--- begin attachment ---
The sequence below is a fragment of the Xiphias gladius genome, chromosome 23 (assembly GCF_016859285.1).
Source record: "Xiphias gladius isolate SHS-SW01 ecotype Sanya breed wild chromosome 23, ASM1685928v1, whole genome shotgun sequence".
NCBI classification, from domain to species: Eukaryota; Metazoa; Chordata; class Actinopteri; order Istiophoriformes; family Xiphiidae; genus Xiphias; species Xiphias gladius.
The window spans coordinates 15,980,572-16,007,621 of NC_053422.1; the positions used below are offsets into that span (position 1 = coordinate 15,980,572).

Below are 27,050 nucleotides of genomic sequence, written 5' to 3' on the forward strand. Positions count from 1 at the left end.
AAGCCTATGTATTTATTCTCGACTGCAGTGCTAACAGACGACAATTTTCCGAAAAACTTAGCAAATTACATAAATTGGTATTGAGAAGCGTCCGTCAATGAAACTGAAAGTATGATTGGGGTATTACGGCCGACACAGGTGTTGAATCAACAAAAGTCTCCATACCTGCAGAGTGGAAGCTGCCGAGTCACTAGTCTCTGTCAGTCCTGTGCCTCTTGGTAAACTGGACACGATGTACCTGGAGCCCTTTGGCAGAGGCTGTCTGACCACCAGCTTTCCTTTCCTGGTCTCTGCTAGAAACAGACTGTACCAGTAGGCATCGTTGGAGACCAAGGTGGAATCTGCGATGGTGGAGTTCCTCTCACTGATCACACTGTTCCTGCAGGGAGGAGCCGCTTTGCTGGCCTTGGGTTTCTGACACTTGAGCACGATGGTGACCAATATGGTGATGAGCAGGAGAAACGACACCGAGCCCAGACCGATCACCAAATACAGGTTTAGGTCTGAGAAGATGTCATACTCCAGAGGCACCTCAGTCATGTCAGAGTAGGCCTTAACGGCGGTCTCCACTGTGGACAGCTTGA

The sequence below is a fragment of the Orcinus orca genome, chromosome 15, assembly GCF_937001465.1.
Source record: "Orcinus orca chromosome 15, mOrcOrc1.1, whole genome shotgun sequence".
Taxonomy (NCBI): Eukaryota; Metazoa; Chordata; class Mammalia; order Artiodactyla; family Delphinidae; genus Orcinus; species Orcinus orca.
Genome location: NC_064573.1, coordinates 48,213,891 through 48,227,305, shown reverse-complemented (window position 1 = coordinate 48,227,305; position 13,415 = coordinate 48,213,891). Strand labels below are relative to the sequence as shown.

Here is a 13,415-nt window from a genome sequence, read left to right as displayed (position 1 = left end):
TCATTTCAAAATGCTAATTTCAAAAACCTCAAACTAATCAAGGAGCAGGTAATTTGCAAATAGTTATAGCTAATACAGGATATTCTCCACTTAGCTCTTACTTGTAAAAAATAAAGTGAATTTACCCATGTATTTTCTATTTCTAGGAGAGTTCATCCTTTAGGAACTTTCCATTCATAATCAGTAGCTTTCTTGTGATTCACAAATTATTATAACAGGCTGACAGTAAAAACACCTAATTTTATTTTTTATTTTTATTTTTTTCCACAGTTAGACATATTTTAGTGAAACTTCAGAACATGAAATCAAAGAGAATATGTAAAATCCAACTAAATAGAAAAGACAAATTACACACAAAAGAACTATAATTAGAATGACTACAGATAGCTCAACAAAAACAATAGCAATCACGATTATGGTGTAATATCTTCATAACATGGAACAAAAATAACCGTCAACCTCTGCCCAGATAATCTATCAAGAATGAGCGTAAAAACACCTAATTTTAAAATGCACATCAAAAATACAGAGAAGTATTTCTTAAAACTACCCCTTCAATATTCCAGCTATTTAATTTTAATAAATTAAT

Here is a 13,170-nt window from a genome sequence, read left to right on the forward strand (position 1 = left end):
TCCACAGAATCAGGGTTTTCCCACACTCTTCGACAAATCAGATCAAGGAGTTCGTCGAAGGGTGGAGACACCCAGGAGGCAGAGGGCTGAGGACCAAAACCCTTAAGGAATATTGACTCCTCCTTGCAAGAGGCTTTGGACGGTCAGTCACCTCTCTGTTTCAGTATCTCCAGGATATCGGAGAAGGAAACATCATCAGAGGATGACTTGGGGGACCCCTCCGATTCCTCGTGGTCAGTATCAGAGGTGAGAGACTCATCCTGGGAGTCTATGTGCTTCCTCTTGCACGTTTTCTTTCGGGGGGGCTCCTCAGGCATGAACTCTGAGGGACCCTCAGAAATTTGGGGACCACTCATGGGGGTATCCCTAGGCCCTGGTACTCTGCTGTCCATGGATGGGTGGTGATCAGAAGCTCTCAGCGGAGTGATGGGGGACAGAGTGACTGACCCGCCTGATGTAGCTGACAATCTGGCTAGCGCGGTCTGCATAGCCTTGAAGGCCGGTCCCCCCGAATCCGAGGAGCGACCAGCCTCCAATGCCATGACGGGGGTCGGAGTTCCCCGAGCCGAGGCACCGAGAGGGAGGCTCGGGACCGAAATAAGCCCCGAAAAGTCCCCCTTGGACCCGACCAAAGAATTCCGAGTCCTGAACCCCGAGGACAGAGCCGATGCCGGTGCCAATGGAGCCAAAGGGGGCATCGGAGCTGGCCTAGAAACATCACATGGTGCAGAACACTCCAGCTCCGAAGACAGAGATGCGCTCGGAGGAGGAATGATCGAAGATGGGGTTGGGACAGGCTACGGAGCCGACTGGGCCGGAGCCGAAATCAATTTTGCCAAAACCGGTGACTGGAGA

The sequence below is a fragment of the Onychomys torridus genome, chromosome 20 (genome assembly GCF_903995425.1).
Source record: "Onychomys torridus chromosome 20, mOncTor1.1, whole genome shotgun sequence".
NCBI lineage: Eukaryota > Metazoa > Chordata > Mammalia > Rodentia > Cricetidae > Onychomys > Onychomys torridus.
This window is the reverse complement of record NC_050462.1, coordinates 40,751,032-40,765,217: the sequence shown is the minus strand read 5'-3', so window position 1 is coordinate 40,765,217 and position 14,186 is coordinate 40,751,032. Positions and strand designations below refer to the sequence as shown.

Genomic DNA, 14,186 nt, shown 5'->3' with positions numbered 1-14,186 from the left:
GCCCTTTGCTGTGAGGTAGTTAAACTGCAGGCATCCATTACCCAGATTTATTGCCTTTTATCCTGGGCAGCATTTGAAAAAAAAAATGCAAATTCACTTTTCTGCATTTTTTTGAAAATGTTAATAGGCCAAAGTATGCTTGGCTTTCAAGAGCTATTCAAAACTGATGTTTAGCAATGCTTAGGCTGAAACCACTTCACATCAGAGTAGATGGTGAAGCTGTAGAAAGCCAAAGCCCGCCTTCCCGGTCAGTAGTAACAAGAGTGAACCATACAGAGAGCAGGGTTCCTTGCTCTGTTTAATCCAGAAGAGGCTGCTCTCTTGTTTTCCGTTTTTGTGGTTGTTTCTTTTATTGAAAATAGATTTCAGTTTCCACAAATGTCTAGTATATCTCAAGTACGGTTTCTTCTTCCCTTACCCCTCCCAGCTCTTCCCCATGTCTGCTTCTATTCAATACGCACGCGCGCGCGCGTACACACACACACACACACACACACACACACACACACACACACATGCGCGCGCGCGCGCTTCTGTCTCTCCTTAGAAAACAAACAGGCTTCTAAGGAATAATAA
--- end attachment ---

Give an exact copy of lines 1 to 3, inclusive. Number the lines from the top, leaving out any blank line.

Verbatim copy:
The sequence below is a fragment of the Xiphias gladius genome, chromosome 23 (assembly GCF_016859285.1).
Source record: "Xiphias gladius isolate SHS-SW01 ecotype Sanya breed wild chromosome 23, ASM1685928v1, whole genome shotgun sequence".
NCBI classification, from domain to species: Eukaryota; Metazoa; Chordata; class Actinopteri; order Istiophoriformes; family Xiphiidae; genus Xiphias; species Xiphias gladius.